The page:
Referrals • Made if patient’s needs are greater than can/should be provided by PCP and BHC team. Examples include: – CSB for intensive outpatient, SA group therapies, and case management services – Inpatient treatment, often for detox or to begin recovery in supportive environment – Local support groups such as AA, NA, Al-anon – Psychiatrist – Alternative therapies such as massage therapy, acupuncture, methadone/suboxone
Other Integrative Services Issues
Self-medicating Pain • Alcohol used by medical providers many years ago to relieve acute pain. • Patients may use alcohol and/or street drugs for relief of medical pain. • May become addicted to pain medications that were prescribed for chronic pain. • Consider using pain management centers. • Suboxone treatment has pros and cons. • BHC can augment pain management by interventions such as relaxation techniques.
Self-medicating Behavioral Health Symptoms • Patients often use substances of abuse because they can be a way to get relief from BH symptoms such as psychosis, depression and anxiety. (an unhealthy way) • As Clinicians, we need to help our patients understand that alcohol and other drugs can lead to increase in BH symptoms such as depression, anger, paranoia, memory loss, decline in cognitive functioning.
Anxiety Disorder Medications • Anxiolytics generally not good for the addicted brain. • Antidepressant therapy is a good alternative. • With integrated services, the BHC can augment antidepressant therapy with interventions such as relaxation techniques and coping skills. • Anxiolytics used as a last resort will need close monitoring by both the PCP and the BHC.
ADHD Medications • Stimulants generally not good for the addicted brain. • Strattera and Intunive generally preferred over the stimulants. Vyvance has less abuse potential among the stimulants. • With integrative services, BHC can augment ADHD medications with interventions such as calming techniques and concentration exercises.
THANK YOU for your Time and Attention!
Financial Practices for Billing and Sustaining Integrative Care - SBIRT Bill McFeature, Ph.D. ASU DBH Conference – Fall, 2013
Why Integrative Care • Parity legislation in 2008 • Health Care Reform- 2010 • The two converging now to profoundly effect behavioral health treatment within FQHC’s and CSB’s
FACT • • • •
2013 -FQHC Medicare – of the FQHC encounter rate, will percentage will increase to 100%.
Recent estimates show that 30 million people who are currently lacking insurance will soon have insurance (Medicaid expansion dollars) - 2014.
Preparation For Future • • • •
Contract with third –party payers (MCO’s). Improve Collections Grants-based reimbursement system All-Inclusive Encounter Rate for both medical and behavioral health provider. • Strengthen Business Integrative Care Practices by being knowledgeable of MCO’s and ACO contracting that will be essential to the FQHC’s stability and growth.
Steps in the Billing Process Utilization Review: admission, tx services, established patient, and discharge process: • • • • • • • • •
Verify Coverage Request prior to authorization Services Document services provided Bill for services Collections: paid or denied Monitor receivables Make corrections and resubmit Monitor Cash Flow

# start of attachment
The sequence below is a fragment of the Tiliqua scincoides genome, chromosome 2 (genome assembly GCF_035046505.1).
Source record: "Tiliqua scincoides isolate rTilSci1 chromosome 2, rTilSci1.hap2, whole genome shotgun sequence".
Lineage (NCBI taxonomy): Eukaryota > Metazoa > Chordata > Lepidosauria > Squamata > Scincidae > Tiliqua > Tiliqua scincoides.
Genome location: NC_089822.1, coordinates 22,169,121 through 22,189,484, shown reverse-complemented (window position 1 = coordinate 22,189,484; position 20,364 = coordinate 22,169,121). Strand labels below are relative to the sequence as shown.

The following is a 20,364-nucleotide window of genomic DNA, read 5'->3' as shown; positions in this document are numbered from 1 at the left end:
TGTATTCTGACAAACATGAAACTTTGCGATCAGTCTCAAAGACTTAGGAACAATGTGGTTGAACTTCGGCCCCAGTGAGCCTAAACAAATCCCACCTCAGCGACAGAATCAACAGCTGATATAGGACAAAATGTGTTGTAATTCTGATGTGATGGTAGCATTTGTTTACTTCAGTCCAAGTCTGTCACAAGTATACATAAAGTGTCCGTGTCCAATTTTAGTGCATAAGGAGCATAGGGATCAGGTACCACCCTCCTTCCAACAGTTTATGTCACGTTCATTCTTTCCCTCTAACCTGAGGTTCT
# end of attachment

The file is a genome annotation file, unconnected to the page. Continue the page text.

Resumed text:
Need/Practice Gaps •
Build a case for integrated care systems that will show offset healthcare cost to the payers, extract data relevant to HEDIS reporting/CCNV and the effectiveness of utilizing BHC services in addressing; depression, anxiety, and mood disorders, etc.
Cont. • Consolidating medical and behavioral health budgets (correlates with adding behavioral health condition treatment products as a part in whole to a patient’s overall health). Proposed integrative care product services to MCO’s in your area NOW….carved in (global payment system) or carved out (FQHC all inclusive encounter rate based on the proposed the number of encounters on a annual basis). REMEMBER… Recognize models of medical and behavioral health care integration which has a potential to change health outcomes, meet criteria for PCMH model of care.
Cont. • Appreciate the prevalence of concurrent physical and behavioral health conditions and their impact on healthcare utilization, and offset of healthcare cost.
Cont. Primary Care Philosophy….. • Change from the common understanding (hour psychotherapy) billing to more brief interventions within your clinical systems sustainable for integrative care approaches within primary care settings. • Behavioral health conditions are common in the medical setting, poorly treated, associated with treatment resistance, and high health and disability costs.
Cont. • Integrative service delivery improves clinical outcomes and lowers total health costs. • Meet criteria guidelines for patient-centered medical home model of care. Create dialogue with your Virginia Medicaid Regulatory and Policy Office. • Make Integrative care proposals to area MCO’s.
Best Financial Practice Integrated medical and behavioral health provider contracts with medical managed care companies (MCO’s) using a common coding/billing (90801, 90804, and 96150-2health assessment and behavior codes, 99408 and 99409 alcohol and drug codes) for all health services within the FQHC (330) system. Accomodates to the PCP’s 15 and 30 min visit of daily practice.